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Translators struggle to keep up with demand for Ukrainian literature

The World logo The World 8/11/2022 Daniel Ofman
A visitor reads a book at a book fair during a Publishers Forum in Lviv, Ukraine, Wednesday, Sept. 19, 2018. Since the war in Ukraine began nearly six months ago, the demand for Ukrainian translations and literature has increased. © Mykola Tys/AP

A visitor reads a book at a book fair during a Publishers Forum in Lviv, Ukraine, Wednesday, Sept. 19, 2018. Since the war in Ukraine began nearly six months ago, the demand for Ukrainian translations and literature has increased.

When Boris Dralyuk was 8, his family moved from the southern port city of Odesa, Ukraine, to the Pacific shores of Los Angeles.

At first, he wanted to assimilate as quickly as possible. But it didn’t take long for him to want to reconnect with his family roots.

So, before he was even a teenager, he started reading, writing and translating poetry from Russian into English.

“I felt that the work that I was translating, even at a very young age, was really my work, every English word was a word that I had chosen,” he said, adding, “I felt a great pride in it.”

These days, Dralyuk, a writer based in LA, translates poetry and literature from both Russian and Ukrainian into English. 

Dralyuk said that this has become even more important since Russia’s invasion of Ukraine. Some publishers are scrambling while Ukrainian literary translators are working in overdrive — because the war is driving demand for Ukrainian publications. 

"I’m contacted every day by an author or a publication asking for a new translation. ... It’s been really incessant, it’s also been extremely encouraging.”

Boris Dralyuk, writer based in Los Angeles

“I’m contacted every day by an author or a publication asking for a new translation, asking to consult about translators, it’s been really incessant, it’s also been extremely encouraging.”

Dralyuk defines it as an art of expression, but also diplomacy.

“So, I feel that you’re using all of the resources at hand as a writer, all of the talent you have as a writer, but you’re also serving as a diplomat, as an ambassador for this foreign text, for the culture that it represents.”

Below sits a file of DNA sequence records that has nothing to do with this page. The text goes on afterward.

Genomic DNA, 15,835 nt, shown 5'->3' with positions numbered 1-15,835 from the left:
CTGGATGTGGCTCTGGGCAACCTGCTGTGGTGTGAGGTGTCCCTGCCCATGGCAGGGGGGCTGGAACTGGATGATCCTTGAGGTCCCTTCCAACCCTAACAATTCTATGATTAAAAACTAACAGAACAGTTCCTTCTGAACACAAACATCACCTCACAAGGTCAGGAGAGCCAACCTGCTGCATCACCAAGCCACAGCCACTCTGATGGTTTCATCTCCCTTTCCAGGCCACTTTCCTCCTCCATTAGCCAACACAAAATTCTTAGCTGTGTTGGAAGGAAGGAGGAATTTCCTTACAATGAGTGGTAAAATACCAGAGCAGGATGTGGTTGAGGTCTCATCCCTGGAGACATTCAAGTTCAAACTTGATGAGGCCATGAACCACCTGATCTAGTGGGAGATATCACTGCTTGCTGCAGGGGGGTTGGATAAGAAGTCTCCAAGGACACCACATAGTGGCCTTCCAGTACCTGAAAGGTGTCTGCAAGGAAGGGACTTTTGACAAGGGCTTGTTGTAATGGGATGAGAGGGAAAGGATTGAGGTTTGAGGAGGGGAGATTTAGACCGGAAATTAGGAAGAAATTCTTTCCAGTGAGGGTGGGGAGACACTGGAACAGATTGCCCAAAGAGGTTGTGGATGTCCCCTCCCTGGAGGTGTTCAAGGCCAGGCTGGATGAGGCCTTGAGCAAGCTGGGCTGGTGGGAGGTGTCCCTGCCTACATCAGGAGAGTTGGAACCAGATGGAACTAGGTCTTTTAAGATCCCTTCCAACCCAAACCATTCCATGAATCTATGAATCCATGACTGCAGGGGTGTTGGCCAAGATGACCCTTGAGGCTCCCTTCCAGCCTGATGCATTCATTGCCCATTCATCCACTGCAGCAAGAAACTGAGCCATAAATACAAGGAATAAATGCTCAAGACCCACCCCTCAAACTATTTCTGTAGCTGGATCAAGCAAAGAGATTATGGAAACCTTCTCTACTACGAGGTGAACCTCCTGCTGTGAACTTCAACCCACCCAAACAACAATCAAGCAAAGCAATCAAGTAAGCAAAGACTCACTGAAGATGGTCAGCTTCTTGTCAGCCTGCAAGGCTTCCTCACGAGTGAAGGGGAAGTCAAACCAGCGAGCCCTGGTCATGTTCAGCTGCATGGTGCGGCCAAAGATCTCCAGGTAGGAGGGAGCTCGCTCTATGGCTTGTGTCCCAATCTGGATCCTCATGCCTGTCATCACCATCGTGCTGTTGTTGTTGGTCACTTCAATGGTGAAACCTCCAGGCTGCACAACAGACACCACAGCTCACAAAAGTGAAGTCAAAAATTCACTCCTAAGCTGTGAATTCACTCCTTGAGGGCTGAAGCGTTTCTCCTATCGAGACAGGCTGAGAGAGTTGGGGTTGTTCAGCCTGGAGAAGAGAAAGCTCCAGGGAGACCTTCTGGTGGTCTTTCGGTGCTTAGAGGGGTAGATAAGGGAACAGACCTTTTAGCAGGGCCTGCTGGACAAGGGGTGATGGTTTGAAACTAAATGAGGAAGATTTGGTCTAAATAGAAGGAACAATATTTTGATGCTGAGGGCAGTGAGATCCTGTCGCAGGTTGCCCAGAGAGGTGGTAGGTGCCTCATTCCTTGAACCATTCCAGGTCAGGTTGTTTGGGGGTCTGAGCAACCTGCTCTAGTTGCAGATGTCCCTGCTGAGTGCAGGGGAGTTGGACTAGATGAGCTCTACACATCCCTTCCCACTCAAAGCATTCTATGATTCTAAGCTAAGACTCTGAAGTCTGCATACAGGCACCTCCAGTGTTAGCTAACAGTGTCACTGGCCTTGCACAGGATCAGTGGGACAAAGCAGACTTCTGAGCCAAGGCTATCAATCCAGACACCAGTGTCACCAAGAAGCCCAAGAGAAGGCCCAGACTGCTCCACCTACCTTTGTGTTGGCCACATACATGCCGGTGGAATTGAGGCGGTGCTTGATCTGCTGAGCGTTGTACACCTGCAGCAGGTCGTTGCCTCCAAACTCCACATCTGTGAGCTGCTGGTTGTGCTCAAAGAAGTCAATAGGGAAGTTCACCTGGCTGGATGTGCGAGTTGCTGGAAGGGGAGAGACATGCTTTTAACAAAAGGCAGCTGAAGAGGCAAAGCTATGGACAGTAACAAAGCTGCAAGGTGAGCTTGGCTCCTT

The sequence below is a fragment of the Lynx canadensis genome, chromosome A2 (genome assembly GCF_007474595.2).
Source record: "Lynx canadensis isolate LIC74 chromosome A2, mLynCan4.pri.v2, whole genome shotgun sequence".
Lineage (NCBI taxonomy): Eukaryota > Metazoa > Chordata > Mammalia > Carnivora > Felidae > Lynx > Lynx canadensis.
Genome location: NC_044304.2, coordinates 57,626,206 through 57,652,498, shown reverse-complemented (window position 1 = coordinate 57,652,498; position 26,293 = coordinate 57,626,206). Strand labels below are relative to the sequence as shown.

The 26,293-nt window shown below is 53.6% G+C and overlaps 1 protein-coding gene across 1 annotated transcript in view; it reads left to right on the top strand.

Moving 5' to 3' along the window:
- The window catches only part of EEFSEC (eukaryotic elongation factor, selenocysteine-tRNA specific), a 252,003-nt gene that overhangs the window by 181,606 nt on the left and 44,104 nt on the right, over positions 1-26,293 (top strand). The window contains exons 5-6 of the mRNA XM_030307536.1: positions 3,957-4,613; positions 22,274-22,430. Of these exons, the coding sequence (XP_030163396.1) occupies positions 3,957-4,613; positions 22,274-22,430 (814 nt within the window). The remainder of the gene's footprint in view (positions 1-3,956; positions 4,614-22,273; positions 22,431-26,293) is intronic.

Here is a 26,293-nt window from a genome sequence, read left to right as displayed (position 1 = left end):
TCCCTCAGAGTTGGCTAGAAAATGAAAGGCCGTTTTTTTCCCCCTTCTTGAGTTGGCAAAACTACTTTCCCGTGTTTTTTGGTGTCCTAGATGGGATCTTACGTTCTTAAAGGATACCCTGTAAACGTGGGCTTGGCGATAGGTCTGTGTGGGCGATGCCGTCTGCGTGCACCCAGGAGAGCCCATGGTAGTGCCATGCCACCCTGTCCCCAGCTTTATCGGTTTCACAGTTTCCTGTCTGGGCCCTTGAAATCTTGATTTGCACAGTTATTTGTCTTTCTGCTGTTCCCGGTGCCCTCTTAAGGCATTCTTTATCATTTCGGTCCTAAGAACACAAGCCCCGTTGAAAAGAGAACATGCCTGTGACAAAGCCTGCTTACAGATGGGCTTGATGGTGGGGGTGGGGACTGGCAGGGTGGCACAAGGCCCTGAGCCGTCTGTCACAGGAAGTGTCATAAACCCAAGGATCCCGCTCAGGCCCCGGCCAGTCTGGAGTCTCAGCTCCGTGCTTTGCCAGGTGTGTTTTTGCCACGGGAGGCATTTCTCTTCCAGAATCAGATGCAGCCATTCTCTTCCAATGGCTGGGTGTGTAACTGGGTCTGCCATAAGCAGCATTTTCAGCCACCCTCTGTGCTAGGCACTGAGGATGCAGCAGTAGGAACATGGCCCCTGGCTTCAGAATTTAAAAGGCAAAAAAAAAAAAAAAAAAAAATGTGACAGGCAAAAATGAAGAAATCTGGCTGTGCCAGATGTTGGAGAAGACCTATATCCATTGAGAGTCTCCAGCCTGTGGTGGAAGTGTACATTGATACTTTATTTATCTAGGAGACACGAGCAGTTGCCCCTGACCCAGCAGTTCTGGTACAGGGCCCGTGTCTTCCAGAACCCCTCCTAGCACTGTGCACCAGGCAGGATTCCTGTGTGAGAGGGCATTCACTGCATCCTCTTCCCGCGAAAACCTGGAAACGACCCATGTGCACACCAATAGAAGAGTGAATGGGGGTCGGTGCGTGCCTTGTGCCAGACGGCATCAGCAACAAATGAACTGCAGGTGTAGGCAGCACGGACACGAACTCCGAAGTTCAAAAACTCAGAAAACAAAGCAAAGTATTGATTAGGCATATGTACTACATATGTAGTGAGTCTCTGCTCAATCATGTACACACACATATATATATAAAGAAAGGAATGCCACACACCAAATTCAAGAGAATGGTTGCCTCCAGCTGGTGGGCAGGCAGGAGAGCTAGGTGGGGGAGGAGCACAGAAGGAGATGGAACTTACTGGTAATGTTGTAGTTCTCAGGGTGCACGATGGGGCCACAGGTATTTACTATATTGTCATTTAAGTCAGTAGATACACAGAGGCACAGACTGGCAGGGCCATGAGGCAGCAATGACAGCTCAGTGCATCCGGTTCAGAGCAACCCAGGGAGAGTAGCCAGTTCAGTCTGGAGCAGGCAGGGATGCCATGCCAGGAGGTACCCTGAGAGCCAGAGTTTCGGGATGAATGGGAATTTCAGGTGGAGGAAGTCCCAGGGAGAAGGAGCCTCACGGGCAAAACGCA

Paulina Lavrova, the director and owner of Laurus, a Kyiv-based publishing house, said that book orders are up right now.

Many people in Ukraine are displaced and out of work, and so, they’re looking for a distraction — and they’re turning to books, she said.

For years, a lot of books in Ukraine were printed in Russia, but now, she said, many Ukrainians refuse to buy books published there; they want to buy Ukrainian ones.

Lavrova said that publishing houses in Ukraine are struggling to keep up with demand; the supply chain is in shambles. Some printing houses were destroyed by Russian missiles; paper costs are way up; and writers, editors and translators are often just trying to get by.

Ukrainian publishing houses outside of Ukraine are experiencing the rush, too.

Zenia Tompkins is a literary translator with a nonprofit called TAULT, The Tompkins Agency for Ukrainian Literature in Translation.

“I’m not accepting any book projects before 2024 at this point personally, you know, I think the stronger translators are in similar positions.”

Although publishers are trying to speed up the process, it takes a long time to properly translate a book — and money. 

“You know, on our end, in the last year, we’ve had two translators quit part-time jobs, to be able to translate full time.”

But it wasn’t that long ago, she said, when publishers were not so interested.

“It does feel like, for some reason, the world wasn’t noticing Ukraine as a cultural country; I [didn’t] really process this until recent weeks, that I think Ukraine was just dismissed as these backwaters of Russia.”

Tompkins, who grew up in a Ukrainian diaspora community in New Jersey, has gotten close with people from Ukraine’s literary scene. 

For her, translations are not just about doing business.

“That’s what keeps me motivated to translate, is the satisfaction of those personal relationships, and knowing that I’m taking the work of someone I very much admire and respect and giving them a bigger stage to stand on,” she said. “So, it’s not this weird abstract mission; it’s very much, I’m doing this for my friends at this point, and I’m doing this for some of the most important people in my life.”

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